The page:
Throughout his time in public life, Donald Trump has never been truth-oriented, but last week the president-elect told a rather specific lie
: "I won the popular vote if you deduct the millions of people who voted illegally." This was a demonstrable falsehood, and neither Trump nor any of his allies have been able to bolster the bogus claim with evidence.
So instead, Team Trump has apparently embraced a post-modern debate about the inherent value and meaning of truth.
One pro-Trump pundit argued last week, for example, that there's "no such thing
" as facts anymore. Corey Lewandowski added
that American voters "understood that sometimes, when you have a conversation with people, whether it's around the dinner table or at a bar, you're going to say things, and sometimes you don't have all the facts to back it up."
Outgoing RNC Chairman Reince Priebus, who'll soon become the White House chief of staff, was asked on CBS's "Face the Nation" yesterday about Trump lying about voter fraud. Priebus, without proof, said it's "possible" that millions of illegal ballots were cast. When host John Dickerson noted that there is no evidence to support such a claim, Priebus responded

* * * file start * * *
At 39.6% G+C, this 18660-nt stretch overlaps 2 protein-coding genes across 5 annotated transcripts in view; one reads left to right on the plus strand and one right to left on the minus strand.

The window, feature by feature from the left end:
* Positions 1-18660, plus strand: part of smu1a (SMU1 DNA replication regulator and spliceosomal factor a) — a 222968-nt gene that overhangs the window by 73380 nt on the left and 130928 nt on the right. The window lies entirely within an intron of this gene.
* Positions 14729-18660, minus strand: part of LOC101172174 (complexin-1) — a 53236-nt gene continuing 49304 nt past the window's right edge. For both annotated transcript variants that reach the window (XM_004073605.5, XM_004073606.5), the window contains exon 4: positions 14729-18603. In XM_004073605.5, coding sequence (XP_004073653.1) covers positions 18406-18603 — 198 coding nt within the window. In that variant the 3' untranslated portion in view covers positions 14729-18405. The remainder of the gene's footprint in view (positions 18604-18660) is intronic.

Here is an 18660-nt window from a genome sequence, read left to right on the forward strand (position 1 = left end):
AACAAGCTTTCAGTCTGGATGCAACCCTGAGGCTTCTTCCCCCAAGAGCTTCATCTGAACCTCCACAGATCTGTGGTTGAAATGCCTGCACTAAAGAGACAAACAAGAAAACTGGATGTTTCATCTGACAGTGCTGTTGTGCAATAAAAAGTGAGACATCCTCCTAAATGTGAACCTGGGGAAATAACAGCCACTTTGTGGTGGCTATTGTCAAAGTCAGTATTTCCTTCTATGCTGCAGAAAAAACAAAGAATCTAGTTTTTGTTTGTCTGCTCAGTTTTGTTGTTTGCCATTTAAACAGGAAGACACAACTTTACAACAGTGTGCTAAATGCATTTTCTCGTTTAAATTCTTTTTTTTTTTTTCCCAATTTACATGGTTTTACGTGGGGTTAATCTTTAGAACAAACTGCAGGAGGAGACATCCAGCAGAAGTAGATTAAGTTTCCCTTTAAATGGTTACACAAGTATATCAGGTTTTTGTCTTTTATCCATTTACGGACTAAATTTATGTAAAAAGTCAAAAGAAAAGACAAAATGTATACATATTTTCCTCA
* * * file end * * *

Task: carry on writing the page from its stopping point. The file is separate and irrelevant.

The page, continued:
, "I think the president-elect is someone who has pushed the envelope and caused people to think in this country."
This is, of course, bordering on madness. Asked to defend his boss' demonstrable lie, the incoming White House chief of staff thinks it's great that the president-elect is "pushing the envelope" -- as if making transparently false claims to the nation is somehow cutting-edge.
On ABC's "This Week," George Stephanopoulos asked
Vice President-elect Mike Pence about Trump's lie, and Pence pointed to a Pew Research Center report as proof to bolster the bogus claim. Given that the Pew report doesn't support the claim at all
, the incoming VP defended a lie with a lie.
Pence then tried to change the subject, which led to this exchange